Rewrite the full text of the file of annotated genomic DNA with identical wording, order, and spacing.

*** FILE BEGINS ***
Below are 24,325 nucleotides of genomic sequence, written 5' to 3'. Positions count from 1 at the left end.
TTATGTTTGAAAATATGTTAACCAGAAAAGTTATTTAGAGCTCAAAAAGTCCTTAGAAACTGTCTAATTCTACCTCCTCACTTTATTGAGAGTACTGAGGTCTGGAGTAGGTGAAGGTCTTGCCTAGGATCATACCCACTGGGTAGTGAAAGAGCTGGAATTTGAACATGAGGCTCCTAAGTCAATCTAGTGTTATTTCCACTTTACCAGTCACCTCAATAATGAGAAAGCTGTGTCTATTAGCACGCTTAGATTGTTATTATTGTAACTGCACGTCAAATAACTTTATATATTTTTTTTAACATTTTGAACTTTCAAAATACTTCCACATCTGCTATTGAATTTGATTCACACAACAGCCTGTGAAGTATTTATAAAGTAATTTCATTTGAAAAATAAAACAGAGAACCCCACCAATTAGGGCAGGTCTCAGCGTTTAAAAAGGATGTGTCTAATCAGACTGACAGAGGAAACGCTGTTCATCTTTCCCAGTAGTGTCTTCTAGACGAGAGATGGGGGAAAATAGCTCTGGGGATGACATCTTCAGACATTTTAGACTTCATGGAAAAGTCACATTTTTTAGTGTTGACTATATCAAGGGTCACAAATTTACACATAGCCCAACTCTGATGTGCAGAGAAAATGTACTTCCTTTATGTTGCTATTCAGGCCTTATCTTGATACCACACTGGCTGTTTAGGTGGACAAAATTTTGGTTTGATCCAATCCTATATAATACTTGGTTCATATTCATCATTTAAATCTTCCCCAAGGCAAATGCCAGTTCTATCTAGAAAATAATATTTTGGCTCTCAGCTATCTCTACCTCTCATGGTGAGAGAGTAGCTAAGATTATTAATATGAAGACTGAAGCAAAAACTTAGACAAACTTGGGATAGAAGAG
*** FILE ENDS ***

Below are 24,325 nucleotides of genomic sequence, written 5' to 3'. Positions count from 1 at the left end.
TTATGTTTGAAAATATGTTAACCAGAAAAGTTATTTAGAGCTCAAAAAGTCCTTAGAAACTGTCTAATTCTACCTCCTCACTTTATTGAGAGTACTGAGGTCTGGAGTAGGTGAAGGTCTTGCCTAGGATCATACCCACTGGGTAGTGAAAGAGCTGGAATTTGAACATGAGGCTCCTAAGTCAATCTAGTGTTATTTCCACTTTACCAGTCACCTCAATAATGAGAAAGCTGTGTCTATTAGCACGCTTAGATTGTTATTATTGTAACTGCACGTCAAATAACTTTATATATTTTTTTTAACATTTTGAACTTTCAAAATACTTCCACATCTGCTATTGAATTTGATTCACACAACAGCCTGTGAAGTATTTATAAAGTAATTTCATTTGAAAAATAAAACAGAGAACCCCACCAATTAGGGCAGGTCTCAGCGTTTAAAAAGGATGTGTCTAATCAGACTGACAGAGGAAACGCTGTTCATCTTTCCCAGTAGTGTCTTCTAGACGAGAGATGGGGGAAAATAGCTCTGGGGATGACATCTTCAGACATTTTAGACTTCATGGAAAAGTCACATTTTTTAGTGTTGACTATATCAAGGGTCACAAATTTACACATAGCCCAACTCTGATGTGCAGAGAAAATGTACTTCCTTTATGTTGCTATTCAGGCCTTATCTTGATACCACACTGGCTGTTTAGGTGGACAAAATTTTGGTTTGATCCAATCCTATATAATACTTGGTTCATATTCATCATTTAAATCTTCCCCAAGGCAAATGCCAGTTCTATCTAGAAAATAATATTTTGGCTCTCAGCTATCTCTACCTCTCATGGTGAGAGAGTAGCTAAGATTATTAATATGAAGACTGAAGCAAAAACTTAGACAAACTTGGGATAGAAGAG